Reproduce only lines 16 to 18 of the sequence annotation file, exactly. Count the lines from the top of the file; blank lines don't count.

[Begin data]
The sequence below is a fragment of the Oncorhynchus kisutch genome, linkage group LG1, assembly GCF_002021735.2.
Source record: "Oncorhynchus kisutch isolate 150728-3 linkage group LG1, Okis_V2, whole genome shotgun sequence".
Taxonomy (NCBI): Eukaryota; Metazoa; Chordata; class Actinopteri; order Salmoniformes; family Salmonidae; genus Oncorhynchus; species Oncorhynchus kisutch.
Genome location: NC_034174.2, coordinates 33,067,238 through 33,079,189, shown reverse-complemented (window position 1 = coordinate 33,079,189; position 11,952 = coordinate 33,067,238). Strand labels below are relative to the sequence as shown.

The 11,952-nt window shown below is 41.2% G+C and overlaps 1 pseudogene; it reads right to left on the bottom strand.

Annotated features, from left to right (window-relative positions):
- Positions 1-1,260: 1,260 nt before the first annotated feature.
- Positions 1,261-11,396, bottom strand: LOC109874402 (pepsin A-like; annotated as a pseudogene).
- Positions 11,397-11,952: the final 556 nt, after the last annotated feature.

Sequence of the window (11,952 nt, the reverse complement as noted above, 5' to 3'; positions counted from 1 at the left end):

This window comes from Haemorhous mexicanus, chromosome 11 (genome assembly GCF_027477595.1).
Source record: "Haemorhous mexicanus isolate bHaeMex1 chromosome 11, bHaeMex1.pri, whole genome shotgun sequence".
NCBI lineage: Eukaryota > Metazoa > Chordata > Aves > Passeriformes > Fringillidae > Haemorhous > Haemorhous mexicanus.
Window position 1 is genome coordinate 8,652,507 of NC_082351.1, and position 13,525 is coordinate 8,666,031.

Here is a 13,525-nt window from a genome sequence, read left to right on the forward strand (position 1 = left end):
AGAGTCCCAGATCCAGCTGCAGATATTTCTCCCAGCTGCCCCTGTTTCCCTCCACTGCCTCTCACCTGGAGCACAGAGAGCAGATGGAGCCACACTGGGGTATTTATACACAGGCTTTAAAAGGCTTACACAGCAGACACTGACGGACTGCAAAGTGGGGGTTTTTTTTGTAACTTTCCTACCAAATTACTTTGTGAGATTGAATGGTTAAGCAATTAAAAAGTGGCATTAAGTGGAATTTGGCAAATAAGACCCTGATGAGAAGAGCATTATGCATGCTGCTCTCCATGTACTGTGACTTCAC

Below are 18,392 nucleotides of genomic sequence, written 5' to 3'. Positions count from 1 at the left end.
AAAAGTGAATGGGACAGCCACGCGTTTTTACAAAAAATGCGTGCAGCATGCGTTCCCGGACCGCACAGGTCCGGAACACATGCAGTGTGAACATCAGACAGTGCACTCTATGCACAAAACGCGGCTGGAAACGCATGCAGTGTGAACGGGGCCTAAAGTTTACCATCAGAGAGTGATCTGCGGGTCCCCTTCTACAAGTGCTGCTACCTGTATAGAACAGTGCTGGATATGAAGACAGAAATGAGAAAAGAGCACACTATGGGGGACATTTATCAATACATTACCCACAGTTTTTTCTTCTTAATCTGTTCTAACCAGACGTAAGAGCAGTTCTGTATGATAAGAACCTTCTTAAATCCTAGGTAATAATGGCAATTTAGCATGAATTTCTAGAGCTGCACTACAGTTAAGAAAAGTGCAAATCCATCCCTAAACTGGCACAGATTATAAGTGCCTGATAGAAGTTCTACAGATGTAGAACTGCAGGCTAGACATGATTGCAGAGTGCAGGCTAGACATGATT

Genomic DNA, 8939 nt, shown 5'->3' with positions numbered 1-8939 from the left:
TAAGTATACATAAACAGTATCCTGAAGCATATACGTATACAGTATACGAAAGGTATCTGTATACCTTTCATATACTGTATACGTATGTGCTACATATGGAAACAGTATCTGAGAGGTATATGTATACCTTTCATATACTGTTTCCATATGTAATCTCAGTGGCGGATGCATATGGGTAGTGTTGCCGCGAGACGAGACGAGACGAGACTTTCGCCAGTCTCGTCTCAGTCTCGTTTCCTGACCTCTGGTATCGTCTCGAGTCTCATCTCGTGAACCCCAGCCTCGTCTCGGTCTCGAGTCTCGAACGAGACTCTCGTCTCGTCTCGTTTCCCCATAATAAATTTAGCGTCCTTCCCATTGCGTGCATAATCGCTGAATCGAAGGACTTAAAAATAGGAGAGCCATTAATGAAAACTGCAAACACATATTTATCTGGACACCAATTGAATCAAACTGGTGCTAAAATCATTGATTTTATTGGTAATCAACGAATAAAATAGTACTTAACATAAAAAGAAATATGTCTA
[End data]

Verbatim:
AGAGTCCCAGATCCAGCTGCAGATATTTCTCCCAGCTGCCCCTGTTTCCCTCCACTGCCTCTCACCTGGAGCACAGAGAGCAGATGGAGCCACACTGGGGTATTTATACACAGGCTTTAAAAGGCTTACACAGCAGACACTGACGGACTGCAAAGTGGGGGTTTTTTTTGTAACTTTCCTACCAAATTACTTTGTGAGATTGAATGGTTAAGCAATTAAAAAGTGGCATTAAGTGGAATTTGGCAAATAAGACCCTGATGAGAAGAGCATTATGCATGCTGCTCTCCATGTACTGTGACTTCAC

Below are 18,392 nucleotides of genomic sequence, written 5' to 3'. Positions count from 1 at the left end.
AAAAGTGAATGGGACAGCCACGCGTTTTTACAAAAAATGCGTGCAGCATGCGTTCCCGGACCGCACAGGTCCGGAACACATGCAGTGTGAACATCAGACAGTGCACTCTATGCACAAAACGCGGCTGGAAACGCATGCAGTGTGAACGGGGCCTAAAGTTTACCATCAGAGAGTGATCTGCGGGTCCCCTTCTACAAGTGCTGCTACCTGTATAGAACAGTGCTGGATATGAAGACAGAAATGAGAAAAGAGCACACTATGGGGGACATTTATCAATACATTACCCACAGTTTTTTCTTCTTAATCTGTTCTAACCAGACGTAAGAGCAGTTCTGTATGATAAGAACCTTCTTAAATCCTAGGTAATAATGGCAATTTAGCATGAATTTCTAGAGCTGCACTACAGTTAAGAAAAGTGCAAATCCATCCCTAAACTGGCACAGATTATAAGTGCCTGATAGAAGTTCTACAGATGTAGAACTGCAGGCTAGACATGATTGCAGAGTGCAGGCTAGACATGATT